Just a day after Singapore Airlines announced the resumption of non-stop flights to the USA, readers in the Telegram Group spotted that both Saver and Advantage award space was showing up on the inaugural flight, albeit on waitlist.
I waitlisted for both, just to try my luck. Within minutes, the Advantage waitlist cleared.
Now I’m no fan of paying Advantage prices (in this case, a 47% price premium over Saver), but how often do you get to fly on an inaugural? So 135,000 miles and S$81.20 of taxes later, I was all set.
If you know your geography, you’ll know that Singapore is pretty far from New York. It’s not quite the antipode (drawing a line from Singapore through the earth’s centre would land you near Quito, Ecuador), but it’s still a heck of a distance to fly.
The flight takes between 18-19 hours, during which I plan to occupy myself observing how SQ’s obsessive attention to detail manifests itself on a flight like this.
How will the F&B service be run? How will the meals promote better wellness on such a long flight? How will mood lighting be used to offset jetlag? How will passengers be nudged to move around the cabin more? What kind of sleep strategies will service routines foster? Will the infamous corpse locker make a reappearance? Inquiring minds want to know.
I’ve already visited New York quite a few times, so instead of exploring the city again I’ll take a connecting flight to Houston where I’ll spend a few days before coming back home via Narita and ANA (78,000 LifeMiles, Business Class). I was hoping to book a cheap 12,500 KrisFlyer miles domestic award between EWR and IAH, but unfortunately the only award space available was for United Mileage Plus members (22,500 Mileage Plus miles, bleagh).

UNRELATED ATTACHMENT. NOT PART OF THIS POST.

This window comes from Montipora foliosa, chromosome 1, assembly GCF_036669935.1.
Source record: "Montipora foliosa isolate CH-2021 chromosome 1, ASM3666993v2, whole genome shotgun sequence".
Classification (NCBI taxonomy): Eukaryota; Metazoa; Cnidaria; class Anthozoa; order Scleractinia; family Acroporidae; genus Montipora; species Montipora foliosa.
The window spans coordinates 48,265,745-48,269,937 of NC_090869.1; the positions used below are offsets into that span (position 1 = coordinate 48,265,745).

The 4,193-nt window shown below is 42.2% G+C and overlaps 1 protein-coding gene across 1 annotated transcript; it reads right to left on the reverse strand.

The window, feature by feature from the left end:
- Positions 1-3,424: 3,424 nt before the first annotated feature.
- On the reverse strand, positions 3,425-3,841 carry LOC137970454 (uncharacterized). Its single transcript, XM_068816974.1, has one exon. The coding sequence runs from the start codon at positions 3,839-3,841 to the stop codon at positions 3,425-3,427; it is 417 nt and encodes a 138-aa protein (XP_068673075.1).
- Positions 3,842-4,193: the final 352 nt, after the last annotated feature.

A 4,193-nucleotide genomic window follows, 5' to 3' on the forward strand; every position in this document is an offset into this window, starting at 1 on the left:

In other words, I’m doing my own little round the world flight:
Edit: As ksp10 pointed out in the comments below, SIN-EWR flies via a Pacific rather than Atlantic route. Bummer.
Flying home from IAH presents me with some interesting lounge options.
I’ve been itching to try out some of the benefits on my brand new AMEX Platinum Charge card, and the Centurion Lounge at IAH looks like a great place to start. The menu on offer was designed by James Beard Award-winning chef Justin Yu, chef and owner of acclaimed Houston restaurant Oxheart.
Then there’s the newly-opened United Polaris lounge. I’ve already tried the Polaris hard product, but have yet to try any of the Polaris lounges. These will be accessible by virtue of my ANA Business Class ticket, and hopefully the fact that I’m flying home at 11.30 am will make for easier photo taking (I hear the lounge gets crowded at night).
Nothing fancy to report here- I’ve already requalified for Marriott Platinum thanks to my 10 elite qualifying nights from a recent Milelion workshop, but in any case will be staying at a mixture of Aloft, Courtyard and Residence Inn hotels to try and max out the ongoing Marriott Megabonus.
I’m going to skip the hotel trip reports, barring something truly extraordinary.
More fun stuff. Remember Turo, the P2P car rental service? I’ve finally used my referral credit (Sign up here and get US$25 of free credit) and got myself a 2014 BMW 3 series, for only US$50 a day including insurance and taxes. The traditional car rental firms wanted US$60+ for an entry-level Toyota, pfffttt.
I’m planning to drive down to the Space Centre Houston and fulfill my inner NASA geek, and Houston doesn’t really have the best public transport so a car’s kind of essential.
Just two days more and it’s hard not to be excited. Look out for a detailed report of the gate festivities and flights!
Will anyone else be on the inaugural? Reach out to me!